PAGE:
Dinesh D'Souza suggests that, since religious people have a strong sense of purpose, and secular people are not even sure why they are here, that the question should rather be focussed on a Darwinian explanation for why atheism can exist. D'Souza goes on to say this:
It seems perplexing why nature would breed a group of people who see no purpose to life or the universe, indeed whose only moral drive seems to be sneering at their fellow human beings who do have a sense of purpose.

Not all atheists and agnostics "sneer" at religious people, but those that do, I fear, are disproportionately represented in the press. But it does make intuitive sense to me that it is better to go through life with a sense of purpose, than to muddle along with no sense of purpose or meaning to one's existence.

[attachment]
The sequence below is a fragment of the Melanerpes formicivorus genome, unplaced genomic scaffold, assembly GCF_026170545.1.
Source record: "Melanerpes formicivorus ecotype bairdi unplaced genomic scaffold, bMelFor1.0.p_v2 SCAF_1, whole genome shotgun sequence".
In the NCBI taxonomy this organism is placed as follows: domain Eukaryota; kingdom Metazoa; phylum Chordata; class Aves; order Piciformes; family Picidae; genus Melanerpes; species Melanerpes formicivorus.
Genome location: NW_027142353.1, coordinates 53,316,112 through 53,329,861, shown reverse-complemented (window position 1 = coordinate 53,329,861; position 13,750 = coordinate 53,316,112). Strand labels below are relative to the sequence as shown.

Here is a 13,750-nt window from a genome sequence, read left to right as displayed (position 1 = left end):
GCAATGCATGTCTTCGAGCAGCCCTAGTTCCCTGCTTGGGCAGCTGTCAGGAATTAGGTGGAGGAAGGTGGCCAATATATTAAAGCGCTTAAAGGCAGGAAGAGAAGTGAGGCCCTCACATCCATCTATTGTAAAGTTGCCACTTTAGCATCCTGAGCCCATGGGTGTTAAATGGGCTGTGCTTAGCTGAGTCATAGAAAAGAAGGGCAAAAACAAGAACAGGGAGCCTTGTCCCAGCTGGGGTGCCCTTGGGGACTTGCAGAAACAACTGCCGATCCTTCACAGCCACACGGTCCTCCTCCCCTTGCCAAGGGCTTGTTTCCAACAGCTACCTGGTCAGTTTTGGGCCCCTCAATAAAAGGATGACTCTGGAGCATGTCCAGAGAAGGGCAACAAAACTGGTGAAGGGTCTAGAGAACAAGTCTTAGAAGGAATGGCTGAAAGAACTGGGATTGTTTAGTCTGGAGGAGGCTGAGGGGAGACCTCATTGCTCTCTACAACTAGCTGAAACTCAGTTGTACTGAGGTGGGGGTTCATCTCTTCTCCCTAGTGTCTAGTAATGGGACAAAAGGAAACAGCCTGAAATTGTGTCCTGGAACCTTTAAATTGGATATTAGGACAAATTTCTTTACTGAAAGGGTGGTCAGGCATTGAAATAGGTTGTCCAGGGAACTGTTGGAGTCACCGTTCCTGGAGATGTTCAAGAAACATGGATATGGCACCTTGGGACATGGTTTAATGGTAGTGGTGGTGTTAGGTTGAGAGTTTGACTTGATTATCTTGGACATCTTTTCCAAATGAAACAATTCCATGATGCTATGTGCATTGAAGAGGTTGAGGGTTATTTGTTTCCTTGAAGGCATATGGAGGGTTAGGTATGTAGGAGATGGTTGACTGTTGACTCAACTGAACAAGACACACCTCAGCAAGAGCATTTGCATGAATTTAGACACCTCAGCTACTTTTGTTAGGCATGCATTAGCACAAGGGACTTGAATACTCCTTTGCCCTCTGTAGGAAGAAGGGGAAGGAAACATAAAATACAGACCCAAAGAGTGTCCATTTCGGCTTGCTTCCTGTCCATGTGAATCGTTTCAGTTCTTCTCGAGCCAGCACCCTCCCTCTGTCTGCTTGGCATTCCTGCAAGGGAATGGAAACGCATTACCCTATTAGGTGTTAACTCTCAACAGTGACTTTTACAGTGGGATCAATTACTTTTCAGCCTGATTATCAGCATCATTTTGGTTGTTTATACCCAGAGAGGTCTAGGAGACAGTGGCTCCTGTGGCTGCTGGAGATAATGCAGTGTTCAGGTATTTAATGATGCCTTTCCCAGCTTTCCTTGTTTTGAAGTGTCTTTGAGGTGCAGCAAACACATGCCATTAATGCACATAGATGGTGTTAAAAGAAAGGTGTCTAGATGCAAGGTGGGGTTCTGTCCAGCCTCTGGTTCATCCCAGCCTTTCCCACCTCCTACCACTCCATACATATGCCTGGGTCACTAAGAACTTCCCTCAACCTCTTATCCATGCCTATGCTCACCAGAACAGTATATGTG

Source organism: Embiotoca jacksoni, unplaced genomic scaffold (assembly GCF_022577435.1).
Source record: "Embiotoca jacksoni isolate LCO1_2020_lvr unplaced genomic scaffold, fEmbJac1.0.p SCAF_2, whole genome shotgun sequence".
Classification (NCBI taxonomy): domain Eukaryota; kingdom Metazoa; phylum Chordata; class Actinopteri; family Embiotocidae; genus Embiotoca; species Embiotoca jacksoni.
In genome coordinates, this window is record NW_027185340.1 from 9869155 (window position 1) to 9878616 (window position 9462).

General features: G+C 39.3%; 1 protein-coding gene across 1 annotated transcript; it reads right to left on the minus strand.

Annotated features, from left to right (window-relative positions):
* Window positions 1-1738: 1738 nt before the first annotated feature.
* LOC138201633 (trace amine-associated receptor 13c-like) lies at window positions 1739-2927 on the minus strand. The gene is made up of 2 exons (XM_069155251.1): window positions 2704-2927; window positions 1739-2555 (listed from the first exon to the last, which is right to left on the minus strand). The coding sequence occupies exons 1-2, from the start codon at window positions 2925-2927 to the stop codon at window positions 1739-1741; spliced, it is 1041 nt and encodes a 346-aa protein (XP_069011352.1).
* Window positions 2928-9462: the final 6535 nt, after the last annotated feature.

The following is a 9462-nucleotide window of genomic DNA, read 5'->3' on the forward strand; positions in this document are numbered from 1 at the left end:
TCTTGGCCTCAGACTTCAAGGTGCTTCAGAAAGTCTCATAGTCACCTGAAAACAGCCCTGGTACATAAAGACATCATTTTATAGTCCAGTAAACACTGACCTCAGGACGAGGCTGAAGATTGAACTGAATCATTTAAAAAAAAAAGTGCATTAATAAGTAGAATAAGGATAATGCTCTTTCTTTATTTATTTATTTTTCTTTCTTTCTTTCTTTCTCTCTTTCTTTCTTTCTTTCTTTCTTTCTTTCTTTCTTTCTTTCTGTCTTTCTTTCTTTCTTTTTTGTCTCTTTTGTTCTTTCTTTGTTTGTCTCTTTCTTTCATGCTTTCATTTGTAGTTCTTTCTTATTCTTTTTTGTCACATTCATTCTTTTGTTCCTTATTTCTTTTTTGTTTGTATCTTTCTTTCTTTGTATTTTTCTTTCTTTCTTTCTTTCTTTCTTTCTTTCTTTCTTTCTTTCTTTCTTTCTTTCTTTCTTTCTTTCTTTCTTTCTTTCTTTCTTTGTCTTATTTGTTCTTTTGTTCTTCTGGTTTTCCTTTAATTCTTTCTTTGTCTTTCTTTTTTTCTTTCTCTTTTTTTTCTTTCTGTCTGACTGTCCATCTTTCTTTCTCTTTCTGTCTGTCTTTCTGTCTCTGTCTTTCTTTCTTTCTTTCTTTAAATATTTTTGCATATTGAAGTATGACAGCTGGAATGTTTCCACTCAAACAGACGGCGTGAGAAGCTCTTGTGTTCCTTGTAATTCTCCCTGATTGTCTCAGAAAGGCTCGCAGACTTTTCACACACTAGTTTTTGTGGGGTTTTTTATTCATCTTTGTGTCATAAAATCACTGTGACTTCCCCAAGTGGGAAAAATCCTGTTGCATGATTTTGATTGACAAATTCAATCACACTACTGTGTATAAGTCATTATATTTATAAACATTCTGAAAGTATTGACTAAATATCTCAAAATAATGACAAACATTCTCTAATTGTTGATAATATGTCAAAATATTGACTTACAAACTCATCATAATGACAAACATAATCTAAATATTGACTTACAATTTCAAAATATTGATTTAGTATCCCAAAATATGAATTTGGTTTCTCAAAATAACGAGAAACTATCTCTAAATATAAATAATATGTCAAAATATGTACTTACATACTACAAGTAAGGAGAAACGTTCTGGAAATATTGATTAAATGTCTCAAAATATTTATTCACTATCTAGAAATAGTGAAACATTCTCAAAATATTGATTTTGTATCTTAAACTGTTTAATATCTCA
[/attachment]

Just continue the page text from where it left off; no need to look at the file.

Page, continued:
I'd like to see more discussion on the topic of purpose and its effect on the "quality" of life.

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Saturday, October 21, 2006

More on the Essentials

The first three questions that ordained officers in the PC(USA) must answer are as follows:
  • Do you trust in Jesus Christ your Savior, acknowledge him Lord of all and Head of the Church, and through him believe in one God, Father, Son, and Holy Spirit?
  • Do you accept the Scriptures of the Old and New Testaments to be, by the Holy Spirit, the unique and authoritative witness to Jesus Christ in the Church universal, and God’s Word to you?